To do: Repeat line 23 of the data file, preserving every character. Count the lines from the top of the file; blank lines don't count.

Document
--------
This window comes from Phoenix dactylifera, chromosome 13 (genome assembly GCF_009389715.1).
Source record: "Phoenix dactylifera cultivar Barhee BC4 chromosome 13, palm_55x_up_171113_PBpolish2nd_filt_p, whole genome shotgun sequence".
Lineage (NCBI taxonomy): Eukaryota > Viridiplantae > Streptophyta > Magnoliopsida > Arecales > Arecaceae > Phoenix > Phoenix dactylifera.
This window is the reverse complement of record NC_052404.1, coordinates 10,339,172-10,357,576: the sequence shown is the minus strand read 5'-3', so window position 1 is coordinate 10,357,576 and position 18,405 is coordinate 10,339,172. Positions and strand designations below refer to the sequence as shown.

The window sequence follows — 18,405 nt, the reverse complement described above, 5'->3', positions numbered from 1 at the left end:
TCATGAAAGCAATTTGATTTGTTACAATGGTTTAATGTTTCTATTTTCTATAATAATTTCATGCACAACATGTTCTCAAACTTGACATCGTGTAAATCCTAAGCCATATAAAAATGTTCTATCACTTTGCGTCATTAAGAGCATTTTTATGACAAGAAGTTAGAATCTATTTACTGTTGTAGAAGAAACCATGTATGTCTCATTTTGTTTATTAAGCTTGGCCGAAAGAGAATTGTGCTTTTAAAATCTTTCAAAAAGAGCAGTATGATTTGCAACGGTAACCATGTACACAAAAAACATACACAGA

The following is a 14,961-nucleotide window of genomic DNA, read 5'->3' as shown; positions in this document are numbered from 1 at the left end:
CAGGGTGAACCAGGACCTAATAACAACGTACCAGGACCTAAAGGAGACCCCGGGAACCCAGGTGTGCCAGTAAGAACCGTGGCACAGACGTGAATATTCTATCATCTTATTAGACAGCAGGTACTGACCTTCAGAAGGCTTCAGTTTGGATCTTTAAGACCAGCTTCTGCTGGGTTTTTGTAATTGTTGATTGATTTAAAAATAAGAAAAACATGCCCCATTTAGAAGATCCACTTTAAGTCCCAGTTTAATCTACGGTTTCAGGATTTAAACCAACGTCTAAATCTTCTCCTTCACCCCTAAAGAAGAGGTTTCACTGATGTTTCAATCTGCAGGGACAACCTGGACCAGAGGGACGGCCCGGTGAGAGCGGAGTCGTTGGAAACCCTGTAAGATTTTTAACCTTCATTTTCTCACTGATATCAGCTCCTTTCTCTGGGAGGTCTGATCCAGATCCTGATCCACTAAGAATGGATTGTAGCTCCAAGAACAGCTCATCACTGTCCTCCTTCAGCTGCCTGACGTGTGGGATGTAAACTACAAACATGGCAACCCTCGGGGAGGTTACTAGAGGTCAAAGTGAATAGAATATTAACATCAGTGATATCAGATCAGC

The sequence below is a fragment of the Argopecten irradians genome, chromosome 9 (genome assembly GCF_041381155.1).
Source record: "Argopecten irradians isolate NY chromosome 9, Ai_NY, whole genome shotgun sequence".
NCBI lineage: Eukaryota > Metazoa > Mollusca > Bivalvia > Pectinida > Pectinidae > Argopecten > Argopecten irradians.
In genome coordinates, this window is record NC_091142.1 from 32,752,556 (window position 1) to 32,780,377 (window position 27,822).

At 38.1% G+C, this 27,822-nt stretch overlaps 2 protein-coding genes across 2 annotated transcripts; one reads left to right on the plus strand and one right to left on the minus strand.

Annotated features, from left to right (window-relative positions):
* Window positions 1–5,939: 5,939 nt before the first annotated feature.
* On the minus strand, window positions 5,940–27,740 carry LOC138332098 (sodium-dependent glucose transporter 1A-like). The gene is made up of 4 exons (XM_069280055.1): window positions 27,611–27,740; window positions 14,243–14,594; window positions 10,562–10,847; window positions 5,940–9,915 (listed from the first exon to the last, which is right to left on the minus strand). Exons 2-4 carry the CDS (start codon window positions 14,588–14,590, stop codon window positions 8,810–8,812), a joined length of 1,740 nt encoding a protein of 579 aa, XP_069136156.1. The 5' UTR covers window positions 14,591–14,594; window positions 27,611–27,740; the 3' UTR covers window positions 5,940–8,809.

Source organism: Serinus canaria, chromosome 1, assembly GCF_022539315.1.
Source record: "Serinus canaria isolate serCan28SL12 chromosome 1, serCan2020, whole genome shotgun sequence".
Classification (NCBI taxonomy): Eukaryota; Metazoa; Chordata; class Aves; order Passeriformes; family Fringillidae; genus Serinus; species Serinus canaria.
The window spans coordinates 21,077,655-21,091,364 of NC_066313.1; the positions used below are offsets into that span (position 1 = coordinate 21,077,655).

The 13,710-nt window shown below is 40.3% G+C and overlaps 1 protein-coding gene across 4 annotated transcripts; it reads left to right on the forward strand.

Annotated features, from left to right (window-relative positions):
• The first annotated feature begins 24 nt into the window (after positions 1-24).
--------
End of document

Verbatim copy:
• The first annotated feature begins 24 nt into the window (after positions 1-24).